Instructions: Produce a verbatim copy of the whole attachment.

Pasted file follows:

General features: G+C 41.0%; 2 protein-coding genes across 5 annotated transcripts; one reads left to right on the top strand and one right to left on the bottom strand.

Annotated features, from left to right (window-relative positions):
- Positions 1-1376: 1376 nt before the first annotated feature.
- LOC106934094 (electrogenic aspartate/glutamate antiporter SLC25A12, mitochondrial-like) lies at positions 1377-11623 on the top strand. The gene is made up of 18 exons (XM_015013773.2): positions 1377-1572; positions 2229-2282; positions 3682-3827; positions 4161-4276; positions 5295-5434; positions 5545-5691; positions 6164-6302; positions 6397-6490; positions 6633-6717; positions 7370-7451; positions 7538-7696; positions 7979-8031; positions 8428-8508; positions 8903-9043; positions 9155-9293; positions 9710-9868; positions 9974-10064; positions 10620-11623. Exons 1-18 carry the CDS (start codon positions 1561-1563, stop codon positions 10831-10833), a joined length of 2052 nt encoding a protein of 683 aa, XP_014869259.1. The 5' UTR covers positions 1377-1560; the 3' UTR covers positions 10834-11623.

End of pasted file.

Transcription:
General features: G+C 41.0%; 2 protein-coding genes across 5 annotated transcripts; one reads left to right on the top strand and one right to left on the bottom strand.

Annotated features, from left to right (window-relative positions):
- Positions 1-1376: 1376 nt before the first annotated feature.
- LOC106934094 (electrogenic aspartate/glutamate antiporter SLC25A12, mitochondrial-like) lies at positions 1377-11623 on the top strand. The gene is made up of 18 exons (XM_015013773.2): positions 1377-1572; positions 2229-2282; positions 3682-3827; positions 4161-4276; positions 5295-5434; positions 5545-5691; positions 6164-6302; positions 6397-6490; positions 6633-6717; positions 7370-7451; positions 7538-7696; positions 7979-8031; positions 8428-8508; positions 8903-9043; positions 9155-9293; positions 9710-9868; positions 9974-10064; positions 10620-11623. Exons 1-18 carry the CDS (start codon positions 1561-1563, stop codon positions 10831-10833), a joined length of 2052 nt encoding a protein of 683 aa, XP_014869259.1. The 5' UTR covers positions 1377-1560; the 3' UTR covers positions 10834-11623.